G: Some other perks at the Guyton’s was their fire-bath, which is a claw-foot bathtub in the middle of the forest with a chamber to light a fire underneath. Once it’s heated up, you can relax in the natural surroundings. Just make sure to sit on the slab of wood so you don’t burn your bum! 🙂 Without a doubt, I am going to have one of those someday… They also have an outdoor pizza oven built from scratch, which we used a couple of times. Much to my dismay I was my unable to sustain a fire every time I tried. Sorry Dad, I know you’ve taught me a million times!

B: Despite our initial apprehension, we had an incredible time in Riverton with the Guyton’s and their amazing food forest. Every day was a new adventure. I had the kitchen to cook and bake to my hearts delight (which was also heaven for Blake) sharing many amazing meals and talks. They even found time to move their youngest daughter (Hollie) off to college just a few days after their eldest son (Terry) brought their first grandchild into the world, baby Leo Archer. Surprisingly, the Guyton’s have never left NZ, nor do they intend to, finding comfort and excitement each day in their town of 1,200 residents. (Well…Robyn still wants to go to Paris…) We learned more in three weeks than I would have ever expected, for which I am eternally grateful. I can see why they have long line-ups of tourists and WWOOFers waiting to experience life with the Guyton’s!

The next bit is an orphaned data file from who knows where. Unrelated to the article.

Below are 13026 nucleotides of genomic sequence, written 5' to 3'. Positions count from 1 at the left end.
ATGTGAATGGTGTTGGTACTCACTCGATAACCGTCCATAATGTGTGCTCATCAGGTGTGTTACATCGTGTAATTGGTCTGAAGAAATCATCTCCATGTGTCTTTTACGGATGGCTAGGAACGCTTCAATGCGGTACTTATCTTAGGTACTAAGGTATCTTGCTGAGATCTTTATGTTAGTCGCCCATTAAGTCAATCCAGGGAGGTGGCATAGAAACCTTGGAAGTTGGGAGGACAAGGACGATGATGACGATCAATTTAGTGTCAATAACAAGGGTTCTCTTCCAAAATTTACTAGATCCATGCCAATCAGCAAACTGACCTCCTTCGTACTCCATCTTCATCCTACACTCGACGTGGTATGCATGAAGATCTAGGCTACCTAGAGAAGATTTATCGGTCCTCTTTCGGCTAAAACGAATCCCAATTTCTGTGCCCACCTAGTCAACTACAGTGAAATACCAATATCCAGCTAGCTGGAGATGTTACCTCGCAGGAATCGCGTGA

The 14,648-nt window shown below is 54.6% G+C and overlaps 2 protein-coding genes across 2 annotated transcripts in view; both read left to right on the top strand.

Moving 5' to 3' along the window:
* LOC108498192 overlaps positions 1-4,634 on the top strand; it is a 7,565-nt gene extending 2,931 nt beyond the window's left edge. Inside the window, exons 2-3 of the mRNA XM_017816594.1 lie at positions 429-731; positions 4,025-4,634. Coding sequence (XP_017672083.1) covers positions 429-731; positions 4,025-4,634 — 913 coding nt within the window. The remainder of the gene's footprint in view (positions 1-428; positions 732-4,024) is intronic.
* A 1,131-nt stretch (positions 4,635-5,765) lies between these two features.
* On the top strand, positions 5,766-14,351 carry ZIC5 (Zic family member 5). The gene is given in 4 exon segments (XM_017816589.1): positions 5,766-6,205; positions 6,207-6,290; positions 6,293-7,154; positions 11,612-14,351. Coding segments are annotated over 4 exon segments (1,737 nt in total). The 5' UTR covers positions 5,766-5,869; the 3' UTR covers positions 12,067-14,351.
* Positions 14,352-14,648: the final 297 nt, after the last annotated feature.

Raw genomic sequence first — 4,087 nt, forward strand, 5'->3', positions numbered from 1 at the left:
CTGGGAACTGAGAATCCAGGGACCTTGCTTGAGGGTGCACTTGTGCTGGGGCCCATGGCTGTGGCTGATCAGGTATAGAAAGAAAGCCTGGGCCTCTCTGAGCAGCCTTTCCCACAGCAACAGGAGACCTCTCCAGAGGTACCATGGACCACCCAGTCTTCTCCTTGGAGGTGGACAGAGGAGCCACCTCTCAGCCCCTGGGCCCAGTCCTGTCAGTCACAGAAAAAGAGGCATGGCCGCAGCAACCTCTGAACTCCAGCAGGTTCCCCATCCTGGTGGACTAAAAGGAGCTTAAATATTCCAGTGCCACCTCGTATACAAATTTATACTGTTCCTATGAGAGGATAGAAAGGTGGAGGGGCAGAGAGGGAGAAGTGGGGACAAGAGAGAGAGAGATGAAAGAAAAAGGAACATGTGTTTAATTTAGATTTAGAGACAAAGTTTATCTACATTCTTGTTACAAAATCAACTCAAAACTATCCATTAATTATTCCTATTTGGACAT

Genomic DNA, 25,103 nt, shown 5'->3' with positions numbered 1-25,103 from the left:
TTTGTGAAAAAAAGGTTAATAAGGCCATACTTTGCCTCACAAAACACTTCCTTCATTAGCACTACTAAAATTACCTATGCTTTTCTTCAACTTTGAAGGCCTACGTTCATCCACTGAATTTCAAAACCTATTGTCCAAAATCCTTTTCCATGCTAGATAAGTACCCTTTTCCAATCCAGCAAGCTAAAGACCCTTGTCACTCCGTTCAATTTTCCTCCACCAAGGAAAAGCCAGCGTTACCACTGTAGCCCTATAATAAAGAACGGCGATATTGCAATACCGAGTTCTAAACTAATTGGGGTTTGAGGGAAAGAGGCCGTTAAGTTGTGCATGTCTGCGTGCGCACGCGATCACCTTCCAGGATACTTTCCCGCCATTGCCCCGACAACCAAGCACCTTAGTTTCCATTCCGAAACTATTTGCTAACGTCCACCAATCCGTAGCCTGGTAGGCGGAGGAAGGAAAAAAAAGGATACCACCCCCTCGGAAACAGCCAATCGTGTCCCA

3 thoughts on “Foraging the Food Forest

  1. I love reading about your adventures. This one seems quite special with all the great learning experiences you happened upon. It warms my heart to be able to share in the journey though your blog and the pictures are quite the bonus!.